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Custom 3D-printed popsicles may be the best use of technology, ever

What do you get when you cross candy with cutting-edge technology? Probably something a bit like Pixsweet, an innovative tech-savvy foodie startup that lets users design their own 3D-printed frozen popsicles.

That is a whole new take on the term “cool tech!”

“Pixsweet is the first 3D food customization platform and production facility that empowers everyone to create custom-shaped ice pops, and has emerged to disrupt the typical way we communicate with food,” co-founder Laura Kyttanen told Digital Trends. “The platform provides a unique offering to businesses and consumers for special occasions or events, such as conventions, weddings, birthdays, graduation, baseball games, corporate bashes, and even product launches. Basically, anything you want to communicate can be transformed into frozen flair.”

Pixsweet does not actually print ice, of course. What the company instead offers is a service that lets users pick an image through its custom image search engine, or by uploading their own photo. Object recognition algorithms then use edge-detection technology to turn the two-dimensional image into a 3D one, before it’s 3D-printed as a mold, filled with your chosen flavoring, and shipped out.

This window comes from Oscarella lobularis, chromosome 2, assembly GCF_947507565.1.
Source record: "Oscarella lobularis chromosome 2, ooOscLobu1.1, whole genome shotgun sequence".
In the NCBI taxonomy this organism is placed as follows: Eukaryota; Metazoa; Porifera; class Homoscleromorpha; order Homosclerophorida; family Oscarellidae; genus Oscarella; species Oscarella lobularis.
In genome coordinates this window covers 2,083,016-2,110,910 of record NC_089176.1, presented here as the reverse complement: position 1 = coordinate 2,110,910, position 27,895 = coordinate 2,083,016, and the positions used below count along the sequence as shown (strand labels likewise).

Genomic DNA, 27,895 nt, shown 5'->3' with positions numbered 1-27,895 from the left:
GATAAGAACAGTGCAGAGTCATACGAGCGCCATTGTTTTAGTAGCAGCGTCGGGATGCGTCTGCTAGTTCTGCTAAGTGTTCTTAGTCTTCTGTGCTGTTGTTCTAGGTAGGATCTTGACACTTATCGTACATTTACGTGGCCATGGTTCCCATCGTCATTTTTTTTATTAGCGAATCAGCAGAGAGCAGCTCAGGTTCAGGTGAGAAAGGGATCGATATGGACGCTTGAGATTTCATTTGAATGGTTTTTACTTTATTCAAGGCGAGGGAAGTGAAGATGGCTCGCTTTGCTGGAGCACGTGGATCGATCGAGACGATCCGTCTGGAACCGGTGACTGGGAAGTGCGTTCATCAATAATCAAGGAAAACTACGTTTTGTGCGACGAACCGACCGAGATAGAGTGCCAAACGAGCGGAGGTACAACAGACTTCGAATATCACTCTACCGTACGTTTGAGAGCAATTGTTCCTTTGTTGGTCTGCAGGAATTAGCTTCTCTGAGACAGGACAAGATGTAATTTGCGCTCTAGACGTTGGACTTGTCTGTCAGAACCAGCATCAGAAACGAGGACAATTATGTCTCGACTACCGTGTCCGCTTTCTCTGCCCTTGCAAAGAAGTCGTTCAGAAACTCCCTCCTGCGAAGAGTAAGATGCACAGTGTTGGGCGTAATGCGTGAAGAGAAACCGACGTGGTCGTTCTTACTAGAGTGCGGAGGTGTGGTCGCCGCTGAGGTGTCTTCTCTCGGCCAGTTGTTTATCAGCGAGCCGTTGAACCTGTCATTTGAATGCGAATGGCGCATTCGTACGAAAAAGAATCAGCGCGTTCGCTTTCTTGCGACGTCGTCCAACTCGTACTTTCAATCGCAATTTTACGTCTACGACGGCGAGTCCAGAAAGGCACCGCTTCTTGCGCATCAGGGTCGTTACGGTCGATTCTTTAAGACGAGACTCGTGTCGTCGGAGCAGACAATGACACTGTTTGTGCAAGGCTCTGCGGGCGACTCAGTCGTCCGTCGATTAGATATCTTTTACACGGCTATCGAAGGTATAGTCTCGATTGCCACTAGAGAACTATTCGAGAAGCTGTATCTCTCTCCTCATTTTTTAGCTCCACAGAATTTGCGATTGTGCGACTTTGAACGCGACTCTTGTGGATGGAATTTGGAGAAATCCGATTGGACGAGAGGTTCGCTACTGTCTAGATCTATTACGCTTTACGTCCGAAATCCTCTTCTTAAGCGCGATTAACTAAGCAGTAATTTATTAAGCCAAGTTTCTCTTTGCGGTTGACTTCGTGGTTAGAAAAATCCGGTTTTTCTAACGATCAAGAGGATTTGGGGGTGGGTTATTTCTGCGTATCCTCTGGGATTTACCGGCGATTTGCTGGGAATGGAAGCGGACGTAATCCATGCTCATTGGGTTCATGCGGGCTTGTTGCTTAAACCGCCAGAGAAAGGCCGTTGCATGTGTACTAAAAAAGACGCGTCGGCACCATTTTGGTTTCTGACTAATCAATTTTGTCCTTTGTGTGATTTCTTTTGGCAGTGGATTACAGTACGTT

Once you receive your finished piece in the mail, simply freeze it, and then enjoy at your leisure — all while feeling slightly smug as other less techie types enjoy their boring regular-shaped popsicles.

The options for what you can create are limitless: From printing Pokémon-themed ice pops for your kids to enjoy on a hot day, to designing a frozen likeness of your colleague Jacob May and then slowly eating it while staring menacingly at him from across the office. (This latter use is, admittedly, somewhat niche.)

“Currently, Pixsweet is focused on [business-to-business] clients and requires a minimum order quantity of 100,” Kyttanen said. “However we have opened up our online ecommerce site to consumers within the Los Angeles area.” Hopefully, it won’t be too long before it rolls out to further afield.

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